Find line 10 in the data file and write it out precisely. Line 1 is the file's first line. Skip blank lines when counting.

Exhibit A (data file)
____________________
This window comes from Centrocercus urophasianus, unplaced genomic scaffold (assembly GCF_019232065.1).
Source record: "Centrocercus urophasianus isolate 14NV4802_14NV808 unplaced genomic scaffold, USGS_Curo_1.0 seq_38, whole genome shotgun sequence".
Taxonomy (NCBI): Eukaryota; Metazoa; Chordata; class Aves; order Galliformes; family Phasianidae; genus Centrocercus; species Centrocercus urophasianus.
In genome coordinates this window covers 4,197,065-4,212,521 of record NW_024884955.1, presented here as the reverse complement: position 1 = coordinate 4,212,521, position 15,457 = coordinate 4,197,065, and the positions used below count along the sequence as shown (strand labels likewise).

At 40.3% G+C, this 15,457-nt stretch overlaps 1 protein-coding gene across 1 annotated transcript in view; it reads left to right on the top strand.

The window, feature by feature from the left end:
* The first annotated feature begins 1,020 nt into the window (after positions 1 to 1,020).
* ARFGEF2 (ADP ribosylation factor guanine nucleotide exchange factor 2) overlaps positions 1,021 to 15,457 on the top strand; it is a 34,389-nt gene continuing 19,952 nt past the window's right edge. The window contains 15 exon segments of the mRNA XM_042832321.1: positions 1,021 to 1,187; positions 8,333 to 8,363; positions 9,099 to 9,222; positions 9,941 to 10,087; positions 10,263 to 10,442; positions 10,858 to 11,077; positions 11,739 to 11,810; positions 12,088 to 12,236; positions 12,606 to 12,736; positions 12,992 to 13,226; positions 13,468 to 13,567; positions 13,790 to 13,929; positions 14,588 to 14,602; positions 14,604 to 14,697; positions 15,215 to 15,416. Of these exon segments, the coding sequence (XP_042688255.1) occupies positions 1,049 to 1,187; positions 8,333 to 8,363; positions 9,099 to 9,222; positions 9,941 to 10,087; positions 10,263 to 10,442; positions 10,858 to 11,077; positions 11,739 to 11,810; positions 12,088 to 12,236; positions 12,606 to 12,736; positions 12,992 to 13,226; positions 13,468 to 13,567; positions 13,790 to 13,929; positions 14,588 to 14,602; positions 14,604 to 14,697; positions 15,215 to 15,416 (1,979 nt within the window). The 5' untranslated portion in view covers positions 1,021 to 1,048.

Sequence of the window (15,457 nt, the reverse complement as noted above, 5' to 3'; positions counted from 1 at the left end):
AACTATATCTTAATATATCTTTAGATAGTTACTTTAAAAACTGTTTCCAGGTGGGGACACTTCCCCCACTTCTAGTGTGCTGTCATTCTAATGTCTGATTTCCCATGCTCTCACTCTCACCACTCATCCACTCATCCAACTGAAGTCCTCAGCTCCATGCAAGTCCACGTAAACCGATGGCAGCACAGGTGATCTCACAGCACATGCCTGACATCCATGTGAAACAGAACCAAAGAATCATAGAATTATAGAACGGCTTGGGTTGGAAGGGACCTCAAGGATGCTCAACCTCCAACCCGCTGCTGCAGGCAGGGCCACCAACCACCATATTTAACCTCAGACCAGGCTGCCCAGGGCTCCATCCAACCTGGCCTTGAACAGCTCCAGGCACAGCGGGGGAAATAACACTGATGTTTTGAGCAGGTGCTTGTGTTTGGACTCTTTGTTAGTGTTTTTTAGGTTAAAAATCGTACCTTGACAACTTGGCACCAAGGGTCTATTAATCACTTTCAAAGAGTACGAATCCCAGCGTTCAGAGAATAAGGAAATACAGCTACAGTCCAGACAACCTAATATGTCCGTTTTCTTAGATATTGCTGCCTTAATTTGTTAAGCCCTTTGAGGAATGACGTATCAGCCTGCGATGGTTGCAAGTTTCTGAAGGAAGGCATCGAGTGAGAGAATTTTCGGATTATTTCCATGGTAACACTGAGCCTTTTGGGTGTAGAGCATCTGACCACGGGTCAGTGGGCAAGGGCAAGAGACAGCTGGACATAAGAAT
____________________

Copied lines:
AACTATATCTTAATATATCTTTAGATAGTTACTTTAAAAACTGTTTCCAGGTGGGGACACTTCCCCCACTTCTAGTGTGCTGTCATTCTAATGTCTGATTTCCCATGCTCTCACTCTCACCACTCATCCACTCATCCAACTGAAGTCCTCAGCTCCATGCAAGTCCACGTAAACCGATGGCAGCACAGGTGATCTCACAGCACATGCCTGACATCCATGTGAAACAGAACCAAAGAATCATAGAATTATAGAACGGCTTGGGTTGGAAGGGACCTCAAGGATGCTCAACCTCCAACCCGCTGCTGCAGGCAGGGCCACCAACCACCATATTTAACCTCAGACCAGGCTGCCCAGGGCTCCATCCAACCTGGCCTTGAACAGCTCCAGGCACAGCGGGGGAAATAACACTGATGTTTTGAGCAGGTGCTTGTGTTTGGACTCTTTGTTAGTGTTTTTTAGGTTAAAAATCGTACCTTGACAACTTGGCACCAAGGGTCTATTAATCACTTTCAAAGAGTACGAATCCCAGCGTTCAGAGAATAAGGAAATACAGCTACAGTCCAGACAACCTAATATGTCCGTTTTCTTAGATATTGCTGCCTTAATTTGTTAAGCCCTTTGAGGAATGACGTATCAGCCTGCGATGGTTGCAAGTTTCTGAAGGAAGGCATCGAGTGAGAGAATTTTCGGATTATTTCCATGGTAACACTGAGCCTTTTGGGTGTAGAGCATCTGACCACGGGTCAGTGGGCAAGGGCAAGAGACAGCTGGACATAAGAAT